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American Civil Liberties Union Papers, Part II: Southern Regional Office

Posted on by Nick Okrent

The ACLU’s Southern Regional Office, which was founded after the passing of the Civil Rights Act of 1964, used the provisions of the act, which made segregation in public accomodations unconstitutional, to address violations in the targeted areas of voters’ rights and racial discrimination. Its records offer researchers a unique view of the inner workings of the ACLU’s regional offices and the the organizations with which the ACLU collaborated with such as the NAACP.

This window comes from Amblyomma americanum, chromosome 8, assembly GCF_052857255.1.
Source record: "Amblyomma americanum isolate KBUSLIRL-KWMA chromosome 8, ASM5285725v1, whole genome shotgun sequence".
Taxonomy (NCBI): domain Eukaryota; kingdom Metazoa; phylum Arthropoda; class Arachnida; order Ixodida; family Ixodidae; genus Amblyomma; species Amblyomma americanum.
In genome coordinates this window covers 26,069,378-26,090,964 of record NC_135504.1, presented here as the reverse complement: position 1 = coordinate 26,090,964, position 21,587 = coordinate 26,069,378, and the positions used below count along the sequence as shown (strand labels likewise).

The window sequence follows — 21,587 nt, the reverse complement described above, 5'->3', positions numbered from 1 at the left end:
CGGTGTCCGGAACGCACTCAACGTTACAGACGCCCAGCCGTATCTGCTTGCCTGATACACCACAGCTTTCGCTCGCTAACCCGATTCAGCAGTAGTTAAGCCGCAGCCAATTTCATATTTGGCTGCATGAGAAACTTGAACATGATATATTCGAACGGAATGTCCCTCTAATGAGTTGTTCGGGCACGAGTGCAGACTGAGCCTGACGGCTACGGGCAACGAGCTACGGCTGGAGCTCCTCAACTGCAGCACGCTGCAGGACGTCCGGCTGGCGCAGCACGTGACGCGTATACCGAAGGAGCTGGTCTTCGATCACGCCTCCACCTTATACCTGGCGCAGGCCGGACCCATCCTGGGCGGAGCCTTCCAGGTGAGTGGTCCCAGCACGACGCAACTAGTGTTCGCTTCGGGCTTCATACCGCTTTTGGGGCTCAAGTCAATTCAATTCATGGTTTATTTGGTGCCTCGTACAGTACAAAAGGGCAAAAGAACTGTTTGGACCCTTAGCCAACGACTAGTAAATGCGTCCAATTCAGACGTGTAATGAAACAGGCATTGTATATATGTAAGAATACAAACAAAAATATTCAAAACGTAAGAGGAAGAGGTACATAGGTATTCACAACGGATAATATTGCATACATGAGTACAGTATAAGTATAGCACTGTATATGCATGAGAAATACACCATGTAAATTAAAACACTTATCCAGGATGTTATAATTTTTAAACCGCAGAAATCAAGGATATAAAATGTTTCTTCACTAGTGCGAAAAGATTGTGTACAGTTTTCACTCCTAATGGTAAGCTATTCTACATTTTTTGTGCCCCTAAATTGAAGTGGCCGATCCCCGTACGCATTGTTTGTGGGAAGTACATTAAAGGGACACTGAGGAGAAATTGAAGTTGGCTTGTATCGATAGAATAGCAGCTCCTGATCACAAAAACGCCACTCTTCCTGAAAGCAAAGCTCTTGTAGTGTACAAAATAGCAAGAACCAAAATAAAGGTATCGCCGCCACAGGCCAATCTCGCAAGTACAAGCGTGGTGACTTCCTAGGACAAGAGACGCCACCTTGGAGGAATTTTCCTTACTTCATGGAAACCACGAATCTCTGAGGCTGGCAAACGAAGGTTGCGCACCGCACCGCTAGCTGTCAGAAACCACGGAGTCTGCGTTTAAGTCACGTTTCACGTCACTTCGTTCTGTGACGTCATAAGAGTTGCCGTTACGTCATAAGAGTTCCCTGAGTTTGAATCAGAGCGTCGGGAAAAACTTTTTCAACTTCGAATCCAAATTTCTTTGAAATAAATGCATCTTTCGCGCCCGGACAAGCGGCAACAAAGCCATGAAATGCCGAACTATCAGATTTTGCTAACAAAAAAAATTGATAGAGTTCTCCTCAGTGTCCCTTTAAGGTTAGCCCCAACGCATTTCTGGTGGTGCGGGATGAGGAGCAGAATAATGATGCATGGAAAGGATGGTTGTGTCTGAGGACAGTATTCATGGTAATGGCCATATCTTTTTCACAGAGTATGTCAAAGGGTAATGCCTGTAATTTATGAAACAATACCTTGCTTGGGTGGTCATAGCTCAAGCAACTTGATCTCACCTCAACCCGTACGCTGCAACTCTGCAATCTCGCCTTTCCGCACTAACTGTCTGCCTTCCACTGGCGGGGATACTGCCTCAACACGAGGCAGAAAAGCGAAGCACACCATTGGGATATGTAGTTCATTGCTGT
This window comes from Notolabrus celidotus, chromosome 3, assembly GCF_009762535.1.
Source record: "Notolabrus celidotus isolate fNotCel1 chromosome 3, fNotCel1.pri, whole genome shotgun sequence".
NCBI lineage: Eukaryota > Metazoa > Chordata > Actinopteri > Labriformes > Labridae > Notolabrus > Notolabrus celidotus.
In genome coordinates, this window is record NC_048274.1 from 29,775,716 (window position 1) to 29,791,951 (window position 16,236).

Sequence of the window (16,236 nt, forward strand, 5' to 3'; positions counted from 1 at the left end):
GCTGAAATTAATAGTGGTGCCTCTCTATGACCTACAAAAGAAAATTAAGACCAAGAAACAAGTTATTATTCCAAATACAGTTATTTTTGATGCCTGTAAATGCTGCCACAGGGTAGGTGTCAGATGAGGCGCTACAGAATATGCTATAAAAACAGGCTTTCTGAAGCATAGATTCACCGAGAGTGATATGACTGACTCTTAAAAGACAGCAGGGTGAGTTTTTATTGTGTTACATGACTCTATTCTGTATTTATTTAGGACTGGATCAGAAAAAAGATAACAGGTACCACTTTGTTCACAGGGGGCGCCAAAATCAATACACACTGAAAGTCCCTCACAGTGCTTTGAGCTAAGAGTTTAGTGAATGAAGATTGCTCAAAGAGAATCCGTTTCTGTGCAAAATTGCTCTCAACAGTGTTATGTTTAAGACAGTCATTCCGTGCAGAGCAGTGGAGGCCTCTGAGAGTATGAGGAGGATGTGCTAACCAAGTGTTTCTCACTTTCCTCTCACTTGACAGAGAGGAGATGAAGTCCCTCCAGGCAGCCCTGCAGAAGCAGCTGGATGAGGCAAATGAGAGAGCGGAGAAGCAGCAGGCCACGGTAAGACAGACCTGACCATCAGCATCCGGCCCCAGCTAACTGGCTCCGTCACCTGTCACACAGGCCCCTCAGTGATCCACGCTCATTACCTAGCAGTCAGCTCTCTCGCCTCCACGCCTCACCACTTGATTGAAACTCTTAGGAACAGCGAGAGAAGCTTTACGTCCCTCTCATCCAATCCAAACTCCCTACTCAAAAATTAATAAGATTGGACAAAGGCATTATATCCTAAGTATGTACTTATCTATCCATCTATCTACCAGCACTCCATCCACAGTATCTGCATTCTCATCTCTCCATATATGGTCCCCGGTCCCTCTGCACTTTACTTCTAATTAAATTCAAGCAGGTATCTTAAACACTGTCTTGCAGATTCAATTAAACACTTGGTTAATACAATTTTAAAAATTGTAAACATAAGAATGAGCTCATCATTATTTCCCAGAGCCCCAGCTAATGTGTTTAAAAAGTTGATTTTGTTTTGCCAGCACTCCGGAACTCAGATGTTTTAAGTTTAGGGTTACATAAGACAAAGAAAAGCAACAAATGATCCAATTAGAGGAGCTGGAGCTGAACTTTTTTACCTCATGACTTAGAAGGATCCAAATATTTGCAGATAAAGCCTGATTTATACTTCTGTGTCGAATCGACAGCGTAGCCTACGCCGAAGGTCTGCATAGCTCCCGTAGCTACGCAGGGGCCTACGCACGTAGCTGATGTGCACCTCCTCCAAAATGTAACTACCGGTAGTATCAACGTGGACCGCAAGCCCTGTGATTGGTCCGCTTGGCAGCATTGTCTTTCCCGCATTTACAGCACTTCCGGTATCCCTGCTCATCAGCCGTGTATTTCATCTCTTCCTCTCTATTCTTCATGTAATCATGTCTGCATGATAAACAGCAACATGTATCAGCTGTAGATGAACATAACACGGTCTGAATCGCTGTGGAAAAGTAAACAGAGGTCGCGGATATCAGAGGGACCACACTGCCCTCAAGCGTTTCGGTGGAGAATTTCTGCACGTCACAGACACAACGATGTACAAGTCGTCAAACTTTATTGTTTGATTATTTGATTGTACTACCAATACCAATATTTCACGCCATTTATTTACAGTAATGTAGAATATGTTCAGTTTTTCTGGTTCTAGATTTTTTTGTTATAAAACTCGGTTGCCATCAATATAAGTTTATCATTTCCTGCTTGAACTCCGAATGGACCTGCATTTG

The collection consists largely of case files but also contains a great deal of correspondence, memos, administrative files, personnel records, meeting minutes, and documents related to the office’s history that add depth and context to key legal decisions of the Civil Rights Movement.

The unique documents in this collection offer a new perspective for researchers and students to reevaluate narratives surrounding key areas of interdisiplinary twentieth century studies including U.S. social and legal history, American politics and government, African American history, southern studies, race studies, identity studies, Vietnam War and student protest, radicalism, and free speech.